1. Heat oil in a sauté pan. Cook turkey on medium-high heat until cooked through (no pink). Season with salt and pepper and remove from the heat.
2. Bring frozen, shelled edamame to a boil. Remove from heat as soon as the edamame floats. Drain and cool.
3. Mix the edamame, green onion, mango, cashews and parsley in a bowl. Add the turkey and mix ingredients together. (This mixture can be made one hour or the day before and stored in the refrigerator.)
4. Stir all ingredients of dressing together in a small bowl or jar. Add to the turkey mixture.
5. Spoon into pepper halves and top with chopped cashews. Enjoy!

Creamy orange-cherry oatmeal, courtesy of the American Optometric Association (serves two)5

Why wait until dinner to get eye-healthy? This simple recipe is bursting with omega-3 fatty acid, vitamin C, vitamin E, folate and zinc.

• 1-1/2 cups DHA-fortified milk or soymilk (such as Horizon, Organic Valley or Soymilk)
• 2/3 cup dried tart cherries
• 1 cup old-fashioned oats
• 2 tablespoons orange juice concentrate
• 1 tablespoon chopped pecans (optional)

1.In a medium saucepan, heat the milk or soymilk and cherries on medium high, stirring occasionally to prevent burning. When it begins to simmer (small bubbles appear), add oats. Reduce heat and simmer uncovered until oats are cooked and liquid is absorbed, roughly 7 minutes. Remove from heat.
2.Add the orange juice concentrate and stir thoroughly. Pour into bowls and sprinkle with nuts if desired. (You maximize the vitamin C content by adding the orange juice after cooking.)

Whole wheat penne with spinach and Gorgonzola, courtesy of the American Optometric Association (serves six)6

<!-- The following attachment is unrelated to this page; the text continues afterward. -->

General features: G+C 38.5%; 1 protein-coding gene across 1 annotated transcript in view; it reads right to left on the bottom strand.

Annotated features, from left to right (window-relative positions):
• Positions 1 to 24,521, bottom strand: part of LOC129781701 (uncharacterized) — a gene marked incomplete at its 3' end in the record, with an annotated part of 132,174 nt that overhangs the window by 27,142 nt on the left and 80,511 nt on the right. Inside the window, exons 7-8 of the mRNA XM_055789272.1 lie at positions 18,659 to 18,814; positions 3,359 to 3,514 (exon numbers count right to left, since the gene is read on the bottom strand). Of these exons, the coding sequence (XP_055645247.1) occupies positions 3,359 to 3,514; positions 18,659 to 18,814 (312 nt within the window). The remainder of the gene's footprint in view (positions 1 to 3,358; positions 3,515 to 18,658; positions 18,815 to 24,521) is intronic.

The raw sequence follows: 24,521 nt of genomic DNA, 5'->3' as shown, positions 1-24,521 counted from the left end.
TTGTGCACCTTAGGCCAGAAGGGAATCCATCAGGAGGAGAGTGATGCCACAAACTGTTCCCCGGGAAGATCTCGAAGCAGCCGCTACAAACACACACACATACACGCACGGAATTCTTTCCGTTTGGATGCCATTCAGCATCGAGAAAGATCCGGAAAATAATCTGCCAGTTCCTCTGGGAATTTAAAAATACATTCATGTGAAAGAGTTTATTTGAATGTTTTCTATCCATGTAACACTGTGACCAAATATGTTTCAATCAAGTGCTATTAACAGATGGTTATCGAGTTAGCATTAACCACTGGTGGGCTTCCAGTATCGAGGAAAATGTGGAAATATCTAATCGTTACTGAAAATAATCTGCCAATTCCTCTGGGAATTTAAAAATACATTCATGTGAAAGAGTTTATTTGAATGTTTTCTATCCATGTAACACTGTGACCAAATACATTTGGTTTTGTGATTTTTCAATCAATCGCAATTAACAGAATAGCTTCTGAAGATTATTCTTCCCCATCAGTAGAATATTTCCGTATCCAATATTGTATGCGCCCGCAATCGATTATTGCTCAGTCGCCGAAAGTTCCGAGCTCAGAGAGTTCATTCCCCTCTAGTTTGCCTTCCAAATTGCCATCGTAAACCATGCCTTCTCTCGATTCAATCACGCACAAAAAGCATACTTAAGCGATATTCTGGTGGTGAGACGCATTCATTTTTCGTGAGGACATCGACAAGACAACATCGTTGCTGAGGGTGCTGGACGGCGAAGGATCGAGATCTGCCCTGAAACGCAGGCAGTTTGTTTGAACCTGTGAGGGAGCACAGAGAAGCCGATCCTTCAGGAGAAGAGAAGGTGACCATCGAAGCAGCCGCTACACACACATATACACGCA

Don’t let the ingredient list fool you. This dish is relatively easy to make once you get the ingredients chopped. Read through the directions completely before starting. The prep time will be about 5 to 10 minutes and the cooking time is about 15 minutes. This dish is rich in lutein, zeaxanthin, folate and zinc.

• 10 ounces of uncooked whole wheat penne pasta
• olive oil cooking spray
• 1 medium yellow onion, diced (about 1-1/2 cup)
• 3 large cloves of garlic, minced
• 1/2 cup chicken broth
• 3 Roma tomatoes, chopped
• 1 6-ounce bag of fresh baby spinach
• 1/3 cup of fresh basil, chopped, or 1 teaspoon dried basil
• salt and pepper to taste
• 2/3 cup crumbled Gorgonzola cheese
• 1/3 cup pine nuts (optional)

1. Cook pasta according to package directions, without salting the water.
2. While pasta is cooking, spray a large, non-stick frying pan with cooking spray. Heat over medium-high heat. Add onions and stir, cooking until slightly transparent, about 5 minutes. Add garlic, stir and cook for another minute. Add broth and let simmer for 3 minutes. Add tomatoes, toss and simmer for 2 minutes. Add spinach and basil, cook and stir for about 2 minutes, or until the leaves wilt. Remove from heat and add salt and pepper to taste.
3. Drain the pasta and add it to the spinach mixture. Thoroughly toss. Serve on a platter and top with Gorgonzola and pine nuts.

Hungry for more? Visit these sites for other eye-healthy recipes:

•Joy Bauer:
•My Recipes:
•Eating Well:

1. “The 10 best foods for your eyes,” by Joy Bauer, Today Food, May 30, 2008,
2. “Recipes for healthy eyes,” All About Vision,
3. Ibid.
4. Turkey and mango orange pepper boats recipe, Eyefoods
5. Creamy orange-cherry oatmeal, American Optometric Association,
6. Whole wheat penne with spinach and gorgonzola, American Optometric Association,